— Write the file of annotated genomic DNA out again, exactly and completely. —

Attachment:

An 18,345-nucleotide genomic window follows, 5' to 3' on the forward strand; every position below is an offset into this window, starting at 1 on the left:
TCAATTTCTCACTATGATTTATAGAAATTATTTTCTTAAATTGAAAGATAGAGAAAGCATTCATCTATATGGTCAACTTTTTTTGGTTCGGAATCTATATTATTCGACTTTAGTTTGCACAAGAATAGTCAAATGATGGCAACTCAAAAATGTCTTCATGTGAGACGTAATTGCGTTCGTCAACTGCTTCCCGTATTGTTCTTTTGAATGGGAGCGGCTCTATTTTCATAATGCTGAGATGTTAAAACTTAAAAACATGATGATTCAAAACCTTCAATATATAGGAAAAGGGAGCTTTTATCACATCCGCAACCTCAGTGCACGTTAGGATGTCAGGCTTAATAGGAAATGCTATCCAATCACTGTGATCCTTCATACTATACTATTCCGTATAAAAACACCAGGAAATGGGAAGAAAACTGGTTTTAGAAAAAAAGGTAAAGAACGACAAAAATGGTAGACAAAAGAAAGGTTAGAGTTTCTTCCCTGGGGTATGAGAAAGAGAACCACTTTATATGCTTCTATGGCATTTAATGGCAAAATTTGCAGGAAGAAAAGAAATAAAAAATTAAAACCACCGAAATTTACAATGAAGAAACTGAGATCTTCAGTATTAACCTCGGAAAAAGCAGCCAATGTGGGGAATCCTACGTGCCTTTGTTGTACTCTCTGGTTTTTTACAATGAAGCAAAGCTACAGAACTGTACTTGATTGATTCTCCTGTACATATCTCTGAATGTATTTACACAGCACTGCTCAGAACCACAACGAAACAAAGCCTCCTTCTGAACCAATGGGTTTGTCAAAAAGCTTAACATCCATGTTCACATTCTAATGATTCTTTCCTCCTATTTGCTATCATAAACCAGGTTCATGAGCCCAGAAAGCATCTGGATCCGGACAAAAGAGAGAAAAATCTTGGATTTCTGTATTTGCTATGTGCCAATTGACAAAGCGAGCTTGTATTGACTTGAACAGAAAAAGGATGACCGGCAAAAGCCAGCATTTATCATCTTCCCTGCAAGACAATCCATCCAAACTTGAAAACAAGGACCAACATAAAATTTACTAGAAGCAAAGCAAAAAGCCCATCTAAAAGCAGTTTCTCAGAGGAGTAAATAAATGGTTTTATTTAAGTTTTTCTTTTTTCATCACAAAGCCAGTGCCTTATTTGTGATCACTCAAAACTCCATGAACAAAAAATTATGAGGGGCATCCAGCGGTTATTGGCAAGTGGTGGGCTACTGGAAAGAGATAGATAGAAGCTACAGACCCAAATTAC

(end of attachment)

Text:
An 18,345-nucleotide genomic window follows, 5' to 3' on the forward strand; every position below is an offset into this window, starting at 1 on the left:
TCAATTTCTCACTATGATTTATAGAAATTATTTTCTTAAATTGAAAGATAGAGAAAGCATTCATCTATATGGTCAACTTTTTTTGGTTCGGAATCTATATTATTCGACTTTAGTTTGCACAAGAATAGTCAAATGATGGCAACTCAAAAATGTCTTCATGTGAGACGTAATTGCGTTCGTCAACTGCTTCCCGTATTGTTCTTTTGAATGGGAGCGGCTCTATTTTCATAATGCTGAGATGTTAAAACTTAAAAACATGATGATTCAAAACCTTCAATATATAGGAAAAGGGAGCTTTTATCACATCCGCAACCTCAGTGCACGTTAGGATGTCAGGCTTAATAGGAAATGCTATCCAATCACTGTGATCCTTCATACTATACTATTCCGTATAAAAACACCAGGAAATGGGAAGAAAACTGGTTTTAGAAAAAAAGGTAAAGAACGACAAAAATGGTAGACAAAAGAAAGGTTAGAGTTTCTTCCCTGGGGTATGAGAAAGAGAACCACTTTATATGCTTCTATGGCATTTAATGGCAAAATTTGCAGGAAGAAAAGAAATAAAAAATTAAAACCACCGAAATTTACAATGAAGAAACTGAGATCTTCAGTATTAACCTCGGAAAAAGCAGCCAATGTGGGGAATCCTACGTGCCTTTGTTGTACTCTCTGGTTTTTTACAATGAAGCAAAGCTACAGAACTGTACTTGATTGATTCTCCTGTACATATCTCTGAATGTATTTACACAGCACTGCTCAGAACCACAACGAAACAAAGCCTCCTTCTGAACCAATGGGTTTGTCAAAAAGCTTAACATCCATGTTCACATTCTAATGATTCTTTCCTCCTATTTGCTATCATAAACCAGGTTCATGAGCCCAGAAAGCATCTGGATCCGGACAAAAGAGAGAAAAATCTTGGATTTCTGTATTTGCTATGTGCCAATTGACAAAGCGAGCTTGTATTGACTTGAACAGAAAAAGGATGACCGGCAAAAGCCAGCATTTATCATCTTCCCTGCAAGACAATCCATCCAAACTTGAAAACAAGGACCAACATAAAATTTACTAGAAGCAAAGCAAAAAGCCCATCTAAAAGCAGTTTCTCAGAGGAGTAAATAAATGGTTTTATTTAAGTTTTTCTTTTTTCATCACAAAGCCAGTGCCTTATTTGTGATCACTCAAAACTCCATGAACAAAAAATTATGAGGGGCATCCAGCGGTTATTGGCAAGTGGTGGGCTACTGGAAAGAGATAGATAGAAGCTACAGACCCAAATTAC